Can you imagine a world without bread? Because of the climate crisis, it’s already here.

by | Sep 9, 2021 | Blog, News and Updates, Prayer, Season of Creation | 1 comment

By Magda Noszczyk
Laudato Si’ Movement

We see the Eucharist, this special piece of bread, on posters and everywhere you look. The Eucharist is so important to us Catholics. But can you imagine a world without bread?

Can you imagine a world where we don’t have grains to make flour, then dough, and finally bread. Can you imagine the words of the prayer, “Give us this day our daily bread,” in a world that doesn’t have bread?

But all over the world, right now on this very special Creation Day at the 52nd International Eucharistic Congress, there are people without bread.

I’m talking about kids and their families who live in the streets in the biggest capital cities of Europe; farmers in Asia who lose their crops because of floods and mud avalanches; and local farmers in the Horn of Africa who lack food because of severe droughts.

Download the Creation Day prayer card here

Poverty around the world is being made worse because our climate is changing, because of the climate crisis.

I work for the Laudato Si’ Movement, a Spirit-led movement that unites Catholics – but not only Catholics – and Catholic organizations from around the world.

Our old name was the Global Catholic Climate Movement, which described exactly who we were. Our new name, Laudato Si’ Movement, is more powerful and is a prayer. Each time you say “Laudato Si’,” you say a prayer

In this movement, because we seek unity in diversity, organizational and grassroots members come together to pray, collaborate, and mobilize in response to the “cry of the Earth and the cry of the poor.”

Our mission is to inspire and mobilize the Catholic community to care for our common home and achieve climate and ecological justice.

Throughout the world, every day our staff, their grassroots partners, Laudato Si’ Animators, and countless volunteers encounter people who lack bread, people who are suffering because of the climate crisis.

In Europe, we see people suffering because of economies that are hesitant to shift away from fossil fuels, and we witness droughts and historic floods affecting communities and destroying agriculture throughout the continent.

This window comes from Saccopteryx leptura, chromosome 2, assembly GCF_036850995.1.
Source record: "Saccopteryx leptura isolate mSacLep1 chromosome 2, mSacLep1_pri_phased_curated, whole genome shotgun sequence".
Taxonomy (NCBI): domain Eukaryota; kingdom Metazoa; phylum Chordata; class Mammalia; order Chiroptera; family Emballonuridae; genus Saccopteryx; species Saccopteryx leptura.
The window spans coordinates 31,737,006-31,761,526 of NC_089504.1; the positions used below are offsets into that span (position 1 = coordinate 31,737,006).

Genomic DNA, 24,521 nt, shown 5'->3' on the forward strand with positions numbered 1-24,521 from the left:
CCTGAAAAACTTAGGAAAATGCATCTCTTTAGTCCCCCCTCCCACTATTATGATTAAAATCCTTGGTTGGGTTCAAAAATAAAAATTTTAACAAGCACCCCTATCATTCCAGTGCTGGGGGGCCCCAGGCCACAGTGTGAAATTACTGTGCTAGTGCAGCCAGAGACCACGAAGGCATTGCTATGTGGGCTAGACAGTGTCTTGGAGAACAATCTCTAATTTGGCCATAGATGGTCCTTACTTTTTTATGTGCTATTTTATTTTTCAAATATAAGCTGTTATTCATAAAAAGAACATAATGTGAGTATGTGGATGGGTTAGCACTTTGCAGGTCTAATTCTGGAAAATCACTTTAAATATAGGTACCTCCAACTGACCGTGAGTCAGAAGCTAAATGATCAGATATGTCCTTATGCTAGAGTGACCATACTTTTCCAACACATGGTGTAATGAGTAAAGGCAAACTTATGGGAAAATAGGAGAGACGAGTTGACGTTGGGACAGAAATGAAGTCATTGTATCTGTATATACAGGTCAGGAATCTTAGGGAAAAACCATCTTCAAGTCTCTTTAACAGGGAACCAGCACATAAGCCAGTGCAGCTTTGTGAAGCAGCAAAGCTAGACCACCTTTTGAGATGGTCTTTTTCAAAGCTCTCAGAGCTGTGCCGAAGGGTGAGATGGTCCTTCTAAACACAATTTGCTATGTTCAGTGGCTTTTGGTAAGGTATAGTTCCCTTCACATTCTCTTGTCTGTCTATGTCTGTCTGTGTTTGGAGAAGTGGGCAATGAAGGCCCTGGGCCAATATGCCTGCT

In Asia, we work against extensive monoculture agribusiness, deforestation, and the climate emergency wreaking havoc through stronger storms and rising seas.

In Oceania, we hear the cry of the Earth through the mining and drilling of the ocean floor as well as worsening ocean acidification.

In North America, we work so that millions more people will have life and won’t die because of poor air quality. In South America, we stand with the most vulnerable, those most affected by water pollution, rising deforestation, and the growing number of land conflicts aimed at Indigenous Peoples.

But I didn’t come here to simply share doom-and-gloom messages about our world that lacks bread. I came here to share stories about our sisters and brothers in need of help.

Because behind every story is a person – a boy or girl or Mom or Dad – and that person is suffering. Those people are the cry of the poor that Pope Francis asks us to hear.

On this incredible Creation Day, I also came here to spread hope, the same hope that we Catholics gain from the Eucharist every time we celebrate our Holy Mass.

As people of faith, we always have hope. To quote Pope Francis in Laudato Si’, “Hope would have us recognize that there is always a way out, that we can always redirect our steps, that we can always do something to solve our problems.”

I have hope because Catholics everywhere are coming together to advocate for our common home by signing the “Healthy Planet, Healthy People” petition.

The petition is a powerful way for all Catholics to lift a united voice ahead of two crucial United Nations summits, including the 26th UN Climate Change Conference in Glasgow, that will take place later this year.

I also have hope because right now, all over the world, Catholics are joining our Christian sisters and brothers and praying and taking action during the ecumenical Season of Creation.

So, please, join me in having hope for all that we do, so that our world and all of our sisters and brothers may always have bread.

Magda Noszczyk of the Laudato Si’ Movement spoke on Creation Day at the 52nd International Eucharistic Congress. This essay is adapted from her speech.

More about Creation Day at the 52nd International Eucharistic Congress:

Laudato Si’ Movement
Laudato Si’ Movement

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Peter LeBlanc
Peter LeBlanc
9 months ago

The Sacraments of Food and Forgiveness instituted by Christ to give more Life to all who love living is the mandate we are told to share in the only prayer Jesus taught us. This is the direction we need to follow to be delivered from Evil, or in todays understanding of Global Systemic Injustice. Deacon’82 Environment and Global Interdependence.